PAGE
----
Send to

Choose Destination
See comment in PubMed Commons below
Mar Pollut Bull. 2014 Sep 15;86(1-2):229-37. doi: 10.1016/j.marpolbul.2014.07.015. Epub 2014 Jul 24.

Elevated mercury levels in a wintering population of common eiders (Somateria mollissima) in the northeastern United States.

Author information

  • 1Biodiversity Research Institute, 652 Main Street, Gorham, ME 04038, United States. Electronic address:
  • 2Biodiversity Research Institute, 652 Main Street, Gorham, ME 04038, United States.
  • 3Rhode Island Department of Environmental Management, 277 Great Neck Rd., West Kingston, RI 02892, United States.
  • 4U.S. Fish and Wildlife Service, Parker River NWR, 6 Plum Island Turnpike, Newburyport, MA 01950, United States.
  • 5U.S. Fish and Wildlife Service, Rachel Carson NWR, 321 Port Rd., Wells, ME 04090, United States.
  • 6Battelle Marine Sciences Lab, 1529 W. Sequim Bay Rd., Sequim, WA 98382, United States.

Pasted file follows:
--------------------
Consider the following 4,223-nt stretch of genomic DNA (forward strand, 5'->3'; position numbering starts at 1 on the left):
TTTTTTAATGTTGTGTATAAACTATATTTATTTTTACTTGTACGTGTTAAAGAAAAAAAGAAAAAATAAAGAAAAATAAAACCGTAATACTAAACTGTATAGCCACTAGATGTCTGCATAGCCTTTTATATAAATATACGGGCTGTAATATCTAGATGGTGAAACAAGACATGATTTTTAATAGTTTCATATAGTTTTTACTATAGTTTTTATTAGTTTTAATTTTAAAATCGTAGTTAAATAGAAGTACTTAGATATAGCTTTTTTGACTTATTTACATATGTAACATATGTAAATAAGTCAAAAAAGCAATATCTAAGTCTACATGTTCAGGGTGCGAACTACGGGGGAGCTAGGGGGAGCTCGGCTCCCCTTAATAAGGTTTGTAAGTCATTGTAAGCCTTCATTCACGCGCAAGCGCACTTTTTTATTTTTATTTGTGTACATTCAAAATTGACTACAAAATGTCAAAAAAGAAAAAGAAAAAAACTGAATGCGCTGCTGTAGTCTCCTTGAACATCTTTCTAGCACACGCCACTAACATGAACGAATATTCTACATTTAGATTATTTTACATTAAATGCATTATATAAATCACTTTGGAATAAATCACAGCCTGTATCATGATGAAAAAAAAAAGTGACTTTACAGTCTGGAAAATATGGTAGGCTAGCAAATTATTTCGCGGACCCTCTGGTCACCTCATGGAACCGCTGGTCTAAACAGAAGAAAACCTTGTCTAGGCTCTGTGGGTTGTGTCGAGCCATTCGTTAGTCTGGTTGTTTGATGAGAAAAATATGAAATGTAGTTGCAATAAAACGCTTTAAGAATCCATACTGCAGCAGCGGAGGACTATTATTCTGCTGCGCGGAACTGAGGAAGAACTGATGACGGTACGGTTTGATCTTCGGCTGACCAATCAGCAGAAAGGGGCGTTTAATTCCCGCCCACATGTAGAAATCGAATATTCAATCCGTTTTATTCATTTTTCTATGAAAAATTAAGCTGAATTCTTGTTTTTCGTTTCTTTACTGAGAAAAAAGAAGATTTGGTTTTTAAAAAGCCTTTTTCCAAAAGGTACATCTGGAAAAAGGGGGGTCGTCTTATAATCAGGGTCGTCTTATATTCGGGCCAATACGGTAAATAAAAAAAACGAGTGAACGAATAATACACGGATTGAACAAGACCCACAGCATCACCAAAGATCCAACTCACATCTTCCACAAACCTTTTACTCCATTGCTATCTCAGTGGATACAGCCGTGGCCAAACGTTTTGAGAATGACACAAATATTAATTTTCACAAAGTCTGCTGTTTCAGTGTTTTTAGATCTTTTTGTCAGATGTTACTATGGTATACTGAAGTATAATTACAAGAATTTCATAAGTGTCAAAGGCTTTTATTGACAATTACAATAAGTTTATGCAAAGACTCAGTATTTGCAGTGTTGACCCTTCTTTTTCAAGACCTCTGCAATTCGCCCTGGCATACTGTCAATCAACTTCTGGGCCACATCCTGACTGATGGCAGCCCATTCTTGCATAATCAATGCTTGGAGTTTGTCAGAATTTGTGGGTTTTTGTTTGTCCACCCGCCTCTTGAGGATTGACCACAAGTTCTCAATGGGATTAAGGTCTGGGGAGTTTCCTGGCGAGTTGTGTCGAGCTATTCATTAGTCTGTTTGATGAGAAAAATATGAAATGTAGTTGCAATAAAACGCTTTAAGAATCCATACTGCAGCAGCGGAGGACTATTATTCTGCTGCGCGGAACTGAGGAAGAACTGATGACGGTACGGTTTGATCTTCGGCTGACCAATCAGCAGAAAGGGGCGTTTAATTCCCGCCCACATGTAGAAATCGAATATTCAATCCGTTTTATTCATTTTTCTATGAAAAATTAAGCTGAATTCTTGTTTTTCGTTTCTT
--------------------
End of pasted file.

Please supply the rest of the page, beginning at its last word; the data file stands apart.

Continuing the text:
In North America and Europe, sea ducks are important indicators of ecological health and inshore marine pollution. To explore spatial variation in mercury accumulation in common eiders in the northeastern United States, we compared concentrations of total mercury in common eider blood at several New England locations between 1998 and 2013. Eider food items (mollusks) were collected and analyzed to determine if mercury concentrations in eider blood were indicative of local mercury bioavailability. Eiders from Plum Island Sound, MA had a significantly higher mean blood mercury concentration (0.83 μg/g) than those in other locations. Mean mercury levels in this population were also nearly three times higher than any blood mercury concentrations reported for common eiders in published literature. We observed consistent patterns in eider blood mercury and blue mussel mercury concentrations between sites, suggesting a tentative predictive quality between the two species.

Copyright © 2014 Elsevier Ltd. All rights reserved.


Blood; Common eider; Contaminants; Mercury; Mollusks; Sea ducks

[PubMed - indexed for MEDLINE]
PubMed Commons home

PubMed Commons

How to join PubMed Commons

    Supplemental Content

    Full text links

    Icon for Elsevier Science
    Loading ...
    Write to the Help Desk